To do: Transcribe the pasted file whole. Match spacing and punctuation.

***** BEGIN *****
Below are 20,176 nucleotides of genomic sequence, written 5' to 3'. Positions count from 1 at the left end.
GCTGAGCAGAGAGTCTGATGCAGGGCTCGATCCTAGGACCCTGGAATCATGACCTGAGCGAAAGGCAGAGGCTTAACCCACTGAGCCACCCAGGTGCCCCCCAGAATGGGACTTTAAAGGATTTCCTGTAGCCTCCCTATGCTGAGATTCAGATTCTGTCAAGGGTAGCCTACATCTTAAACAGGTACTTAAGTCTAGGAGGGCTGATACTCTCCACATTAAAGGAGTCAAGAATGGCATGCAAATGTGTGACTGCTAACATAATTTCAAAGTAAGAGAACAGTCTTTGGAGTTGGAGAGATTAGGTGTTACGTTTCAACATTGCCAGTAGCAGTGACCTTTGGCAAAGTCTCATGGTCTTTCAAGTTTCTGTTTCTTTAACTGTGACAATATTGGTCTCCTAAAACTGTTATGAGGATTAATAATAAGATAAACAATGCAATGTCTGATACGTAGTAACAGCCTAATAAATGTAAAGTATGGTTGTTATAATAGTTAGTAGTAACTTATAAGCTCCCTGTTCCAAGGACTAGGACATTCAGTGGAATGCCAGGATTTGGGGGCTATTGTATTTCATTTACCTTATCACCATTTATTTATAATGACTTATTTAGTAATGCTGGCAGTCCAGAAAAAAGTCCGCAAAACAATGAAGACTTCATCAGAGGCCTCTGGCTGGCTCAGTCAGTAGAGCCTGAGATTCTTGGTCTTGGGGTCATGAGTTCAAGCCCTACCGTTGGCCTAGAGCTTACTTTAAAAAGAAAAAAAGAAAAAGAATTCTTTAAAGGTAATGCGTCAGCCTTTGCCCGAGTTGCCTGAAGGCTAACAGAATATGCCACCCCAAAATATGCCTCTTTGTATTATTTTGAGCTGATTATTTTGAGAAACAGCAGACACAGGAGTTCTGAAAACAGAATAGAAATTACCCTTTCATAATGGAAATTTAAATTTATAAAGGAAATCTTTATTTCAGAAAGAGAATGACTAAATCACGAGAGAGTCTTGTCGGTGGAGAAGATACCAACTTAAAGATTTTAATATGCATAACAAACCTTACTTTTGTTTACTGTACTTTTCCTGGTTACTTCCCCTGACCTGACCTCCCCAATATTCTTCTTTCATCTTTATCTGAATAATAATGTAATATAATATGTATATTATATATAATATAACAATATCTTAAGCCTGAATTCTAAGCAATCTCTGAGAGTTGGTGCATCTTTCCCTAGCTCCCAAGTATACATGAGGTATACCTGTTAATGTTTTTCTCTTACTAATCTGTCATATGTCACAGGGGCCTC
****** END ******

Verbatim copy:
Below are 20,176 nucleotides of genomic sequence, written 5' to 3'. Positions count from 1 at the left end.
GCTGAGCAGAGAGTCTGATGCAGGGCTCGATCCTAGGACCCTGGAATCATGACCTGAGCGAAAGGCAGAGGCTTAACCCACTGAGCCACCCAGGTGCCCCCCAGAATGGGACTTTAAAGGATTTCCTGTAGCCTCCCTATGCTGAGATTCAGATTCTGTCAAGGGTAGCCTACATCTTAAACAGGTACTTAAGTCTAGGAGGGCTGATACTCTCCACATTAAAGGAGTCAAGAATGGCATGCAAATGTGTGACTGCTAACATAATTTCAAAGTAAGAGAACAGTCTTTGGAGTTGGAGAGATTAGGTGTTACGTTTCAACATTGCCAGTAGCAGTGACCTTTGGCAAAGTCTCATGGTCTTTCAAGTTTCTGTTTCTTTAACTGTGACAATATTGGTCTCCTAAAACTGTTATGAGGATTAATAATAAGATAAACAATGCAATGTCTGATACGTAGTAACAGCCTAATAAATGTAAAGTATGGTTGTTATAATAGTTAGTAGTAACTTATAAGCTCCCTGTTCCAAGGACTAGGACATTCAGTGGAATGCCAGGATTTGGGGGCTATTGTATTTCATTTACCTTATCACCATTTATTTATAATGACTTATTTAGTAATGCTGGCAGTCCAGAAAAAAGTCCGCAAAACAATGAAGACTTCATCAGAGGCCTCTGGCTGGCTCAGTCAGTAGAGCCTGAGATTCTTGGTCTTGGGGTCATGAGTTCAAGCCCTACCGTTGGCCTAGAGCTTACTTTAAAAAGAAAAAAAGAAAAAGAATTCTTTAAAGGTAATGCGTCAGCCTTTGCCCGAGTTGCCTGAAGGCTAACAGAATATGCCACCCCAAAATATGCCTCTTTGTATTATTTTGAGCTGATTATTTTGAGAAACAGCAGACACAGGAGTTCTGAAAACAGAATAGAAATTACCCTTTCATAATGGAAATTTAAATTTATAAAGGAAATCTTTATTTCAGAAAGAGAATGACTAAATCACGAGAGAGTCTTGTCGGTGGAGAAGATACCAACTTAAAGATTTTAATATGCATAACAAACCTTACTTTTGTTTACTGTACTTTTCCTGGTTACTTCCCCTGACCTGACCTCCCCAATATTCTTCTTTCATCTTTATCTGAATAATAATGTAATATAATATGTATATTATATATAATATAACAATATCTTAAGCCTGAATTCTAAGCAATCTCTGAGAGTTGGTGCATCTTTCCCTAGCTCCCAAGTATACATGAGGTATACCTGTTAATGTTTTTCTCTTACTAATCTGTCATATGTCACAGGGGCCTC